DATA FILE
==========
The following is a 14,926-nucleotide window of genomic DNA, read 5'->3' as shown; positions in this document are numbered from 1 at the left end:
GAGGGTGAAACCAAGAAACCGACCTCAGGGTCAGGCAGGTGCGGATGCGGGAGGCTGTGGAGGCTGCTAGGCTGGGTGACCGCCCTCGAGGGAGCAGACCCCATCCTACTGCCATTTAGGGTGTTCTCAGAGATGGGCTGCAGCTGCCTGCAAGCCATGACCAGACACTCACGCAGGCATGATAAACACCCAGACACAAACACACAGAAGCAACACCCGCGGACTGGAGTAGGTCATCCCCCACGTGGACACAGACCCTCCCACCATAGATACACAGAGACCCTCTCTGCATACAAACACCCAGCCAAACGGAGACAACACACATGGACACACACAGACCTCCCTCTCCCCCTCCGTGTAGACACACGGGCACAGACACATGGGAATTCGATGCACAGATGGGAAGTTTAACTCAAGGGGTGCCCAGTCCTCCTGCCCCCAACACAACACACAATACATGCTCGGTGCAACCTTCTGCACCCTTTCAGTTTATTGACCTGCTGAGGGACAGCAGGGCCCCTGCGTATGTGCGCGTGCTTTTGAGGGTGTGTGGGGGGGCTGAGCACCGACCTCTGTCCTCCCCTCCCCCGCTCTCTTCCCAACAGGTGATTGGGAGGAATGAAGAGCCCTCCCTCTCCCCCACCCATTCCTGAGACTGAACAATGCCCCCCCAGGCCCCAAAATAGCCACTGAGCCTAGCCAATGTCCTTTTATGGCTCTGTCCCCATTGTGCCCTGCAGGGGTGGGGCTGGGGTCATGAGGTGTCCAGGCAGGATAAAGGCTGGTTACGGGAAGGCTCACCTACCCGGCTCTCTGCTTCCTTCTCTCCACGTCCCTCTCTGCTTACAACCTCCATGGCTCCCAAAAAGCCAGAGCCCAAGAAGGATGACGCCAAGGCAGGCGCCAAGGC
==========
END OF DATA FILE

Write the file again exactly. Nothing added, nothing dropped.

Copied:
The following is a 14,926-nucleotide window of genomic DNA, read 5'->3' as shown; positions in this document are numbered from 1 at the left end:
GAGGGTGAAACCAAGAAACCGACCTCAGGGTCAGGCAGGTGCGGATGCGGGAGGCTGTGGAGGCTGCTAGGCTGGGTGACCGCCCTCGAGGGAGCAGACCCCATCCTACTGCCATTTAGGGTGTTCTCAGAGATGGGCTGCAGCTGCCTGCAAGCCATGACCAGACACTCACGCAGGCATGATAAACACCCAGACACAAACACACAGAAGCAACACCCGCGGACTGGAGTAGGTCATCCCCCACGTGGACACAGACCCTCCCACCATAGATACACAGAGACCCTCTCTGCATACAAACACCCAGCCAAACGGAGACAACACACATGGACACACACAGACCTCCCTCTCCCCCTCCGTGTAGACACACGGGCACAGACACATGGGAATTCGATGCACAGATGGGAAGTTTAACTCAAGGGGTGCCCAGTCCTCCTGCCCCCAACACAACACACAATACATGCTCGGTGCAACCTTCTGCACCCTTTCAGTTTATTGACCTGCTGAGGGACAGCAGGGCCCCTGCGTATGTGCGCGTGCTTTTGAGGGTGTGTGGGGGGGCTGAGCACCGACCTCTGTCCTCCCCTCCCCCGCTCTCTTCCCAACAGGTGATTGGGAGGAATGAAGAGCCCTCCCTCTCCCCCACCCATTCCTGAGACTGAACAATGCCCCCCCAGGCCCCAAAATAGCCACTGAGCCTAGCCAATGTCCTTTTATGGCTCTGTCCCCATTGTGCCCTGCAGGGGTGGGGCTGGGGTCATGAGGTGTCCAGGCAGGATAAAGGCTGGTTACGGGAAGGCTCACCTACCCGGCTCTCTGCTTCCTTCTCTCCACGTCCCTCTCTGCTTACAACCTCCATGGCTCCCAAAAAGCCAGAGCCCAAGAAGGATGACGCCAAGGCAGGCGCCAAGGC